In their latest round of senior-level appointments, Chemical Banking Corp. and manufacturers Hanover Corp. appear to have sidestepped several key personnel dicisions.
Instead of choosing between two strong candidates, the banks have divided responsibilities in some areas between Hanover and Chemical officials.
On Wednesday, the banks announced the names of 23 executives who will head various businesses and functions within corporate and institutional banking. Of the 23 appointments, 11 are working at Chemical, and 12 at Hanover.
For the most part, the selections contained few surprises. But in some cases, the banks apparently were unable to make tough decisions about leadership after the banks merge.
Two executives - one from each bank - will be responsible for underwriting syndicated bank loans at the merged bank. And an official from each bank will share responsibility for the merged bank's private placements department.
The executives will report to James Lee of Chemical, who will also oversee acquisition finance.
Sharing the Duties
The officials named to run syndications are Peter Gleysteen, a managing director at Chemical, and Mary Ellen O'Connor, a managing director at Hanover.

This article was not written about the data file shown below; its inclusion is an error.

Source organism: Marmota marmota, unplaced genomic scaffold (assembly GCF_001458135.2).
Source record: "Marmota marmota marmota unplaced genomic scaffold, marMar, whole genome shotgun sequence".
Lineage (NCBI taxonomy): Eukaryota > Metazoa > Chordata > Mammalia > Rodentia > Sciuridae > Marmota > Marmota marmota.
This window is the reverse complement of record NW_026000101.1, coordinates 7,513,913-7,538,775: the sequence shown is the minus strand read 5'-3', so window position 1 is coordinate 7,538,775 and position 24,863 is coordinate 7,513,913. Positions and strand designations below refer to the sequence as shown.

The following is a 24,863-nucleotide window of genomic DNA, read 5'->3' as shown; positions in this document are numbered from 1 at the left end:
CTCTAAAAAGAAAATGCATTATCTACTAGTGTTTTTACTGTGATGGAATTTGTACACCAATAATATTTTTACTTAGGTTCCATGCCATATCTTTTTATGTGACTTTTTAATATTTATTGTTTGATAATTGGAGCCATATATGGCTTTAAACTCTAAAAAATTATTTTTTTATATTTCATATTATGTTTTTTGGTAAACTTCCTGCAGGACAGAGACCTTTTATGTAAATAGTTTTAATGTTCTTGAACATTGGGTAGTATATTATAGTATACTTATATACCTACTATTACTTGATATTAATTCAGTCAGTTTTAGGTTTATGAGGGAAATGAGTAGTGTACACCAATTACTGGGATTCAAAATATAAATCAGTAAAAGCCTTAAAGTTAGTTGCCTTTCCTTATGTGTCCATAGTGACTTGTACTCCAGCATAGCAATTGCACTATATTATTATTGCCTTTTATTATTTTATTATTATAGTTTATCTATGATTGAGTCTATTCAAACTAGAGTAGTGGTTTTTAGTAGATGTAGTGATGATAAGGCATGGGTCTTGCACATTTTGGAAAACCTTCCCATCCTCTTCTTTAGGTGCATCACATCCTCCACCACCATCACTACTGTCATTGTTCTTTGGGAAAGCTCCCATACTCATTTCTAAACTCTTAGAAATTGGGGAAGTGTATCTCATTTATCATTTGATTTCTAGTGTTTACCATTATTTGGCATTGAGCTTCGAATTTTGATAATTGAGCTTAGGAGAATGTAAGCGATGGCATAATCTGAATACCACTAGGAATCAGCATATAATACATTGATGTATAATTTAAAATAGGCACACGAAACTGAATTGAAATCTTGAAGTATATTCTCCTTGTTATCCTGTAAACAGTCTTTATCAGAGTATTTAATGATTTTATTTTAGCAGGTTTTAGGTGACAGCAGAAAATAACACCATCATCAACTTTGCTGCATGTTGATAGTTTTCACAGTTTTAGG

Private placements will be run by Salvatore Bommarito, a Hanover managing director, and John O'Connor, a managing director at Chemical.
Through the word "cohead" was not part of their official job descriptions, insiders acknowledged that to be the case with the four executives in syndications and private placements.
Down the Road
Conceding that coheads seldom work out, one well-placed insider said it remains to be seen what will happen down the road with these executives.
Mr. Lee's other direct reports will be Dominick Baione, head of acquisition finance, and R. Gregory Nelson, who will manage the merged bank's relationships with investors in bank loans and private placements.
In another somewhat curious aspect of the merged bank's organizational structure, two executives have been put in charge of separate "units" that will be responsible for corporate banking clients in North America.
It hasn't been decided, however, how the merged banks' North American clients will be divided between James Ferguson, a Hanover managing director, and Suzanne Hammet, a managing director at Chemical. Both will report to Robert O'Brien, an exeutive at Hanover.
Though the merged bank's roster of North American corporate banking clients will be sizable, there was no compelling reason to split the area up between two executives, an insider said.
Others named to positions under Mr. O'Brien were: Magna Dodge, head of the media lending group; Darla Moore, in charge of restructuring and reorganization; and Edward Nelson, head of the natural resources lending group.
Senior positions were also announced Wednesday in areas to be led by Maurice Hartigan and Roger Widmann. Executives were also appointed in the merged bank's developing markets area, which will be headed by Donald McCouch.